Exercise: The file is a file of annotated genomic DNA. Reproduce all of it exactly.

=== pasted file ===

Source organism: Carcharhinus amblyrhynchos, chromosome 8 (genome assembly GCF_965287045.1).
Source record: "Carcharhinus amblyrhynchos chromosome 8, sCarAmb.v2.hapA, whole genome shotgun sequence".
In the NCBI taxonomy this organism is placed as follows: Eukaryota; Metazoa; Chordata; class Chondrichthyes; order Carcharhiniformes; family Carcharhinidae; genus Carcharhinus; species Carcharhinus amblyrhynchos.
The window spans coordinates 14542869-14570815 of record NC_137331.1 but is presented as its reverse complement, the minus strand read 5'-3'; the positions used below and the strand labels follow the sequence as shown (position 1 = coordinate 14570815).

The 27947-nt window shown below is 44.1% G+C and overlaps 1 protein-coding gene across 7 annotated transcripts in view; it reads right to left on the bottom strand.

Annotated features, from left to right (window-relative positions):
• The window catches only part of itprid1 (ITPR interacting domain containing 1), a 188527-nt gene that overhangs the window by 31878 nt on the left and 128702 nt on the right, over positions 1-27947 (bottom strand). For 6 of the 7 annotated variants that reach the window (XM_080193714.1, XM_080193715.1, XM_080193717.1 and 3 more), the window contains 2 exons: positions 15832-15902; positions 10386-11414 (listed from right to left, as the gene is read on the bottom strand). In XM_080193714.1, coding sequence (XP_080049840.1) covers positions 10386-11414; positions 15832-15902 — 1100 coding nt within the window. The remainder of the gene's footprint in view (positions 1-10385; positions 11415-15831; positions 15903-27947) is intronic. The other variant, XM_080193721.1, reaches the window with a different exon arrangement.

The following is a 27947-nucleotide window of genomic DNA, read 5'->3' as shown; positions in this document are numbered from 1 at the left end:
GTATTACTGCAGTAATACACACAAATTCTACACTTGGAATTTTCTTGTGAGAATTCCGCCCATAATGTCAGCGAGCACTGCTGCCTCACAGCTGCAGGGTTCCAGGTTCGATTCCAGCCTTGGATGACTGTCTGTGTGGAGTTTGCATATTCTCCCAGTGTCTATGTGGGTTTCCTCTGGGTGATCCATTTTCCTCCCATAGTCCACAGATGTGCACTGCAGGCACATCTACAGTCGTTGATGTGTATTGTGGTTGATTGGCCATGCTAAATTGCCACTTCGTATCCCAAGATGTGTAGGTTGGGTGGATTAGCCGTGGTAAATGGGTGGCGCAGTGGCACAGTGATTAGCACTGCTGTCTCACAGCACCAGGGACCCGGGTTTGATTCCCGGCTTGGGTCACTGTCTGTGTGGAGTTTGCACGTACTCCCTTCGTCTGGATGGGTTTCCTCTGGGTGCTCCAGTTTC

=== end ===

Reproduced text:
Source organism: Carcharhinus amblyrhynchos, chromosome 8 (genome assembly GCF_965287045.1).
Source record: "Carcharhinus amblyrhynchos chromosome 8, sCarAmb.v2.hapA, whole genome shotgun sequence".
In the NCBI taxonomy this organism is placed as follows: Eukaryota; Metazoa; Chordata; class Chondrichthyes; order Carcharhiniformes; family Carcharhinidae; genus Carcharhinus; species Carcharhinus amblyrhynchos.
The window spans coordinates 14542869-14570815 of record NC_137331.1 but is presented as its reverse complement, the minus strand read 5'-3'; the positions used below and the strand labels follow the sequence as shown (position 1 = coordinate 14570815).

The 27947-nt window shown below is 44.1% G+C and overlaps 1 protein-coding gene across 7 annotated transcripts in view; it reads right to left on the bottom strand.

Annotated features, from left to right (window-relative positions):
• The window catches only part of itprid1 (ITPR interacting domain containing 1), a 188527-nt gene that overhangs the window by 31878 nt on the left and 128702 nt on the right, over positions 1-27947 (bottom strand). For 6 of the 7 annotated variants that reach the window (XM_080193714.1, XM_080193715.1, XM_080193717.1 and 3 more), the window contains 2 exons: positions 15832-15902; positions 10386-11414 (listed from right to left, as the gene is read on the bottom strand). In XM_080193714.1, coding sequence (XP_080049840.1) covers positions 10386-11414; positions 15832-15902 — 1100 coding nt within the window. The remainder of the gene's footprint in view (positions 1-10385; positions 11415-15831; positions 15903-27947) is intronic. The other variant, XM_080193721.1, reaches the window with a different exon arrangement.

The following is a 27947-nucleotide window of genomic DNA, read 5'->3' as shown; positions in this document are numbered from 1 at the left end:
GTATTACTGCAGTAATACACACAAATTCTACACTTGGAATTTTCTTGTGAGAATTCCGCCCATAATGTCAGCGAGCACTGCTGCCTCACAGCTGCAGGGTTCCAGGTTCGATTCCAGCCTTGGATGACTGTCTGTGTGGAGTTTGCATATTCTCCCAGTGTCTATGTGGGTTTCCTCTGGGTGATCCATTTTCCTCCCATAGTCCACAGATGTGCACTGCAGGCACATCTACAGTCGTTGATGTGTATTGTGGTTGATTGGCCATGCTAAATTGCCACTTCGTATCCCAAGATGTGTAGGTTGGGTGGATTAGCCGTGGTAAATGGGTGGCGCAGTGGCACAGTGATTAGCACTGCTGTCTCACAGCACCAGGGACCCGGGTTTGATTCCCGGCTTGGGTCACTGTCTGTGTGGAGTTTGCACGTACTCCCTTCGTCTGGATGGGTTTCCTCTGGGTGCTCCAGTTTC